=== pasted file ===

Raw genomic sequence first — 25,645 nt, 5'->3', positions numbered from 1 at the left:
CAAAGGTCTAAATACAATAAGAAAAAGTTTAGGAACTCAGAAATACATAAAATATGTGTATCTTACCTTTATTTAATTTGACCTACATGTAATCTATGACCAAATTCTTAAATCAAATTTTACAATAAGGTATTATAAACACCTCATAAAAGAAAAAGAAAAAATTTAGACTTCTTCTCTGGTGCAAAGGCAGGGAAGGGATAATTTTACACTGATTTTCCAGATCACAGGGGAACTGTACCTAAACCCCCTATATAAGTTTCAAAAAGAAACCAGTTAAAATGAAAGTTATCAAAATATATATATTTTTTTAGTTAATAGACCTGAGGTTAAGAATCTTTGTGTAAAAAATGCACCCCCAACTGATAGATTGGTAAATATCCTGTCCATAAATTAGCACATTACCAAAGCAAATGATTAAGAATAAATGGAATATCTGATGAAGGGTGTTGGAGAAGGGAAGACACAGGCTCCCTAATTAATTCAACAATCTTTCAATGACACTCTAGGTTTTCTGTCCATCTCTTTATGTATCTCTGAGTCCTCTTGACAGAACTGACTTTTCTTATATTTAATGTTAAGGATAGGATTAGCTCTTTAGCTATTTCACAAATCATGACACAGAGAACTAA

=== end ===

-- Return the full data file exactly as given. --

Raw genomic sequence first — 25,645 nt, 5'->3', positions numbered from 1 at the left:
CAAAGGTCTAAATACAATAAGAAAAAGTTTAGGAACTCAGAAATACATAAAATATGTGTATCTTACCTTTATTTAATTTGACCTACATGTAATCTATGACCAAATTCTTAAATCAAATTTTACAATAAGGTATTATAAACACCTCATAAAAGAAAAAGAAAAAATTTAGACTTCTTCTCTGGTGCAAAGGCAGGGAAGGGATAATTTTACACTGATTTTCCAGATCACAGGGGAACTGTACCTAAACCCCCTATATAAGTTTCAAAAAGAAACCAGTTAAAATGAAAGTTATCAAAATATATATATTTTTTTAGTTAATAGACCTGAGGTTAAGAATCTTTGTGTAAAAAATGCACCCCCAACTGATAGATTGGTAAATATCCTGTCCATAAATTAGCACATTACCAAAGCAAATGATTAAGAATAAATGGAATATCTGATGAAGGGTGTTGGAGAAGGGAAGACACAGGCTCCCTAATTAATTCAACAATCTTTCAATGACACTCTAGGTTTTCTGTCCATCTCTTTATGTATCTCTGAGTCCTCTTGACAGAACTGACTTTTCTTATATTTAATGTTAAGGATAGGATTAGCTCTTTAGCTATTTCACAAATCATGACACAGAGAACTAA